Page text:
How do human children acquire their mother tongue, and what are the mechanisms behind it? It has been an intriguing and yet hard subject to study among the other language study areas since babies before and during the language acquisition still do not have the language skill to verbalize experimental requirements. Therefore, language scientists need to rely on other factors to study language acquisition. One such measure is the age when children produce words; the word's Age of Acquisition (AoA). Knowing which words are learned when can potentially help to categorize them and investigate possible correlations between different linguistic characteristics of different words and ultimately helps us better understand language learning in general. Hence, different computational language modeling studies have tried to create effective models of AoA prediction. Some suggest lexical difficulty measures for isolated words to predict AoA with and few recent pieces of research also investigate sequential predictability of words in child-directed speech as a proxy for syntactic contexts. However, the features of the word's meaning representation embeddings have not been directly addressed, and we do not have a clear understanding of what makes a better vector representation of a word for predicting AoA. In this thesis, I train a language model using an LSTM neural network trained on child-directed speech and having other word difficulty values collected by other studies, make an AoA prediction for a set of test words. Eventually, I run an analysis of the density of the semantic space shaped by the word embedding of the LSTM model. My results suggest that first, there is a negative correlation between the Density of the word embedding space—resulted from an LSTM model of sequential predictability—And the AoA prediction accuracy. Second, the word embedding space of nouns is consistently denser than predicates and function words over distinct learning episodes, and therefore nouns obtain a weaker AoA prediction suggesting there is a clear difference between word embedding spaces made by different lexical categories. These results could help future studies in this area to make more effective computational models estimating AoA, which in turn will contribute to the understanding of the language acquisition.Published on: University of Trento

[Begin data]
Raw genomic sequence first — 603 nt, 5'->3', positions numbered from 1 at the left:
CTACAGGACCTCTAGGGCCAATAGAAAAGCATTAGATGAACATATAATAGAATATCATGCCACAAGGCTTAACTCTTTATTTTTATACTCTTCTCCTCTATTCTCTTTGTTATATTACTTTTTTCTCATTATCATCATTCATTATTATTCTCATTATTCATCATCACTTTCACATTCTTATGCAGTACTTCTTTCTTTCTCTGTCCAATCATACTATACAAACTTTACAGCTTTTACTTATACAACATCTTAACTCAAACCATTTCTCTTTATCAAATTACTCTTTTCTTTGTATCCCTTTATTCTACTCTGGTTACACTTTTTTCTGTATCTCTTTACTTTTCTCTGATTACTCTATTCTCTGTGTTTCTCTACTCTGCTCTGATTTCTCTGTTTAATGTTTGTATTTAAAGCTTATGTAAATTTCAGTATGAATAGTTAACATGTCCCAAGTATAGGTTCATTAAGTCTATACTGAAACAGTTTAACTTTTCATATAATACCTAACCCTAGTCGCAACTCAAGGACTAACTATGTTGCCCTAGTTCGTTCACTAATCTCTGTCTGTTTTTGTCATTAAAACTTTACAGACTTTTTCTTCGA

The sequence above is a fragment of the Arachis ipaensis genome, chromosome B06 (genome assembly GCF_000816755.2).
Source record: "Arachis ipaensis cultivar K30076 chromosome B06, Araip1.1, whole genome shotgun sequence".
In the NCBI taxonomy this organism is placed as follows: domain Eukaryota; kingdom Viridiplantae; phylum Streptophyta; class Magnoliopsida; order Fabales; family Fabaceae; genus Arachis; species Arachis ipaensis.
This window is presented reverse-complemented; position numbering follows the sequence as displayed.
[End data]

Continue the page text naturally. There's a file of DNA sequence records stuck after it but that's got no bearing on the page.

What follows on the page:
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Alireza Mahmoudi Kamelabad (2020). Computational Models of Lexical Acquisition: Predicting the Age of Acquisition of Different Grammatical Classes. In Library of university of Trento. University of Trento.
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